Have a look at some of the winning photos.Overall winner: Ken Schluchtmann (Germany)Interior - Project: Shanghai Museum of Glass (CHINA) by Coordination AsiaExterior - Project: Reindeer Pavilion (NORWAY) by SnøhettaOverall runner-up: Duccio Malagamba (Spain)Project: Dalian Congress Centre...
The face of London is about to change.
[...] The development surge, fueled by wealthy foreigners looking for a safe place to invest, has spawned concern that the city is sacrificing its heritage for the sake of luxury homes.
"London is in danger of becoming a sort of Abu Dhabi, a sort of Hong Kong," warned Nigel Barker of English Heritage, a body devoted to protecting the nation's inheritance. — npr.org
By intervening in the local planning process, the mayor of London is creating a more exclusive, divided city of private enclaves, designed only for the needs of the rich. [...]
While the Mount Pleasant case might be dismissed as the usual cast of nimbys set against the inevitable steamroller of market forces, it in fact reveals some disturbing truths about how the mayor's planning machine is actively working to make the city a more divided, exclusive place. — theguardian.com
A third of the mansions on the most expensive stretch of London's "Billionaires Row" are standing empty, including several huge houses that have fallen into ruin after standing almost completely vacant for a quarter of a century. — Guardian
One obvious answer to these conundrums is increased focus on "sustainability", along with the questionable notion that because something has a lot of vegetation on it, it must be good for the environment. Accordingly, urban farms are part of this peculiar trend. As early as the mid-1980s, Prince Charles advocated turning the depopulated streets of central Liverpool into farmland, something which seemed connected to his war against modern architecture around the same time... — theguardian.com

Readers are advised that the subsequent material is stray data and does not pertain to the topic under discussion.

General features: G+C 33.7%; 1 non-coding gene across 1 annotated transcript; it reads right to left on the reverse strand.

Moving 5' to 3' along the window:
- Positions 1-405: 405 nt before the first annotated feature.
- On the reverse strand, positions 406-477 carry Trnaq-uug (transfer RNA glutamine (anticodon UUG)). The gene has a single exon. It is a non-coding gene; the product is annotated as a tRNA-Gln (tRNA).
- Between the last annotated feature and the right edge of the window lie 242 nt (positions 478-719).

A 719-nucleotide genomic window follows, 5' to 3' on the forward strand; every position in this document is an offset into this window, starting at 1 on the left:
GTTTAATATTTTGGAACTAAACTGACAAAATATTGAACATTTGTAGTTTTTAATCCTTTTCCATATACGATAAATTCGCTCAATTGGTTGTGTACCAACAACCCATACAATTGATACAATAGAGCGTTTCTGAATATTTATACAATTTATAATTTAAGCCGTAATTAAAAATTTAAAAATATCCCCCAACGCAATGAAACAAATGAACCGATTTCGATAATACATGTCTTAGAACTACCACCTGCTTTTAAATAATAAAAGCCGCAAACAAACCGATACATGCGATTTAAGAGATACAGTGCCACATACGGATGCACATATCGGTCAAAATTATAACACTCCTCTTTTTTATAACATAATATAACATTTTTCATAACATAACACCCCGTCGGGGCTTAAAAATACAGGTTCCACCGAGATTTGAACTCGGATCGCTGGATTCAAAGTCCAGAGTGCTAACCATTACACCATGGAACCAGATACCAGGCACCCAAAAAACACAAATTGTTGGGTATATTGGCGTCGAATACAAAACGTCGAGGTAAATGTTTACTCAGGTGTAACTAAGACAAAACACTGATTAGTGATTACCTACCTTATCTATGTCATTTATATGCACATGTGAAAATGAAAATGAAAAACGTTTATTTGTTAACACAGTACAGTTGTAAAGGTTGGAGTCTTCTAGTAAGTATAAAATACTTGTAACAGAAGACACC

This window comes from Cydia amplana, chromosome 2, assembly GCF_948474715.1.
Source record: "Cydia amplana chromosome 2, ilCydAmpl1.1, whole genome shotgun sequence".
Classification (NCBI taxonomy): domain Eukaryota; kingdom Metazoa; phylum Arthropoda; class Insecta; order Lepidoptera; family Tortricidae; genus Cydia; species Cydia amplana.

To any of our readers in the London area, you can still get a chance to stop by The Bartlett's Innovation in Technology Prizewinners' Exhibition at The Lobby Gallery now until next Friday, Jan. 31. The event is free and open to the public!
The exhibition highlights five award-winning projects all by students in The Bartlett's BSc and MArch Architecture programs. — bustler.net
Here's a glimpse of the projects if you can't check out the exhibition in person:Pictured above: Superimposed Landscapes – Fragments of misperception by Andrew Walker, MArch Architecture Year 4, 2013, Unit 14.MAMM Pavilion, Medellín, Colombia, 2013By Unit 22, MArch Architecture, Years...
Architecture is usually the product of multiple, conflicting constraints, so how does it fare in the context of a gallery? Shielded from the realities of climate and context, client and user, planning and building regs, what of architecture is left? Liberated from the obligations and contingencies of a real building, can it jump free and take on a greater sensory power – or is it hollowed of all meaning and left to fall flat? — theguardian.com
With the help of young UK architects, London housing association Peabody is already looking to the future of social housing with their "Small Projects Panel" competition launched this past November.
Peabody recently announced 20 shortlisted proposals that have advanced to the last stage. Each team will be interviewed before the jury picks 6-8 firms by the end of January. The winning firms will help Peabody develop new housing schemes that have a maximum of 20 homes. — bustler.net
Check out some of the shortlisted projects. Project author: Coffey Architects Project author: Studio Octopi Project author: Stephen Taylor Architects Project author: Allsop Gollings Architects Project author: Studio Sam Causer and Geraldine Dening Project author: Paul Archer Design See more of...